@AuManufacturing launches its new editorial series – fibres and composites transforming industry – with a look at the taming of carbon fibre nanotubes. Once the stuff of science fiction, one Australian start-up, Micro-X, stands tall, harnessing nanotechnology to produce X-Rays in a process that threatens to make all other systems obsolete.
By Peter Roberts
Carbon fibre nanotubes have been hailed for decades as a miracle material.
Tiny tubes rolled up from sheets of carbon only one atom thick, they are incredibly strong, flexible and electrically conductive.
Yet only one company globally has managed to manufacture them in a form that is as revolutionary and it is unique – Adelaide X-Ray machine manufacturer Micro-X.
Until Micro-X came along X-Rays were produced by essentially the same process as German physicist Wilhelm Roentgen first used in 1895.
A high voltage electric current is passed between a filament cathode and a spinning anode inside an evacuated glass tube, releasing photons as X-Rays and lots of heat.
Micro-X has replaced the glass tube with a metal can, and the filament with a tiny array of carbon fibre nanotubes.
This comes together as what is still the world’s only cold cathode X-Ray emitter, only 12 millimetres long and five wide (main picture, at left), which is at the heart of the company’s lightweight Nano and Rover X-Ray machines.
It is how the emitter is manufactured, how the emitter is made to work without the carbon fibres degrading, and how the machines are controlled electrically at gigahertz speed that are protected by patents, according to Micro-X engineering manager Anthony Skeats.
Skeats told @AuManufacturing: “What we have done here is productionise a laboratory experiment.
“Generally the reaction of people in the industry is they are taken aback that a small company in Adelaide that employs 72 people has beaten them to it.”
Skeats said that while the world’s biggest imaging companies focused on perfecting the science of field emission, Micro-X focused on how to make the emitters themselves.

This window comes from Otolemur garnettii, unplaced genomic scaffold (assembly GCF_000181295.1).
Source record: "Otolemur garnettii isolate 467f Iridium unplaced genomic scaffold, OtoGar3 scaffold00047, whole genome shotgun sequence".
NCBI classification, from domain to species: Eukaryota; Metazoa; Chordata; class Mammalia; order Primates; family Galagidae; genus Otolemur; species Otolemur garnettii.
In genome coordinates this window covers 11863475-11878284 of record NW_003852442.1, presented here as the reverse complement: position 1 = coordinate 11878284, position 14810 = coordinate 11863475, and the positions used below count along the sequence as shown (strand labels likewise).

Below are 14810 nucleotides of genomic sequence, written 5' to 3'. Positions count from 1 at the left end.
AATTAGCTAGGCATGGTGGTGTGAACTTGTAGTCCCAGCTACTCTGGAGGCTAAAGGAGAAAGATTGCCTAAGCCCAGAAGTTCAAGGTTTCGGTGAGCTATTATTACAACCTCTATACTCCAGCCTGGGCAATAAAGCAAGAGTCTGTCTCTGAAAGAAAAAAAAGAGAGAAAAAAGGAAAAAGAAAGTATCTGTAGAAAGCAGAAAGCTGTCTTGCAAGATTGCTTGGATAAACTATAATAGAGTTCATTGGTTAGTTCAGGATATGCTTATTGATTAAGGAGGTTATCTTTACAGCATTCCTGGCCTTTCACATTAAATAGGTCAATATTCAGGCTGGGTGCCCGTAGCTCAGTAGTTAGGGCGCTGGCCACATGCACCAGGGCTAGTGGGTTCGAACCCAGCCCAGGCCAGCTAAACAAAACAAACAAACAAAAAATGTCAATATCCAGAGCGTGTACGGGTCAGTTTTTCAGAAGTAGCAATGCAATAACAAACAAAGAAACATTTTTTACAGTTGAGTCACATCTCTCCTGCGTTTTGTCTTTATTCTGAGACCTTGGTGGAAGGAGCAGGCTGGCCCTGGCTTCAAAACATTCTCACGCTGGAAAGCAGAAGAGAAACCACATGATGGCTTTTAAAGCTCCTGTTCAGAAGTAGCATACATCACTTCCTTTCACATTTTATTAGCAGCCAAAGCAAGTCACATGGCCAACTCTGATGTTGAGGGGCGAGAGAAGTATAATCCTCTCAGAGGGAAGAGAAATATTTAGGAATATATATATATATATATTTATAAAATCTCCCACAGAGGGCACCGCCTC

“When others reverse engineer our emitter they struggle.
“The method, the process, is the secret sauce.”
Carbon fibre nanotubes are themselves not that difficult to make and they arrive at Micro-X’s factory (pictured below) in solution – billions of tubes five nanometres (billionths of a metre) in diameter and 15-20nm long suspended in what looks like an ink.
“We buy them in a bulk box of nanotubes – they come in a jam jar.”
Skeats said the manufacturing process begins with a metal substrate covered in a glass-like matrix.
In the company’s class eight ultra-clean rooms the carbon fibre nanotube ink is deposited on the matrix using a process called chemical vapour deposition.
The trick is to stand the nanotubes up straight and parallel, rather like a bed of nails, with the tiny carbon ‘points’ combining to produce a wide area field emission of electrons when a voltage is applied across their tips.
“Making nanotubes stand up and emit is very easy – making them emit reliably is not.”
Once the emitters are tested, each is assembled inside a metal can made of chemically cleaned components and subjected to a series of vacuum and cooking processes to eliminate air and chemicals, then laser welded.
Weighing 1.5 kilograms, the complete X-Ray emitter is about the size of a baked bean can, is much more rugged that the glass ones it replaces, and requires far less voltage to operate – all combining to make Micro-X’s machines far lighter than existing systems.
Skeats said: “Nobody else to our knowledge has been able to manufacture a carbon fibre based X-Ray emitter…we have never even seen another one.”
The technology was originally licensed by the company from the University of North Carolina, with many components originally made overseas.
But manufacturing has been steadily brought onshore and in-house to give the company greater control of the process and technology.
The last imported component, the Nano’s voltage generator, will be made in Adelaide by June.
@AuManufacturing outlined the numerous product development opportunities other that diagnostic X-Ray machines being exploited by Micro-X in a report on Wednesday
It will display one of these, its counter improvised explosive device (IED) X-ray technology, at the Army Robotics Expo being held in Brisbane today.
It is also working on a self-service passenger security screening checkpoint for airline travellers and a lightweight brain CT scanner for installation in ambulances.
To make these new devices Micro-X is further miniaturising its technology, with the next step the metal cans to be shrunk to the size of a reel of cotton and the whole production process to be automated.
Micro-X, with a warchest of $38.5 million in the bank, is not looking back, but to a future where its mastery of carbon fibre nanotubes opens up massive opportunities.
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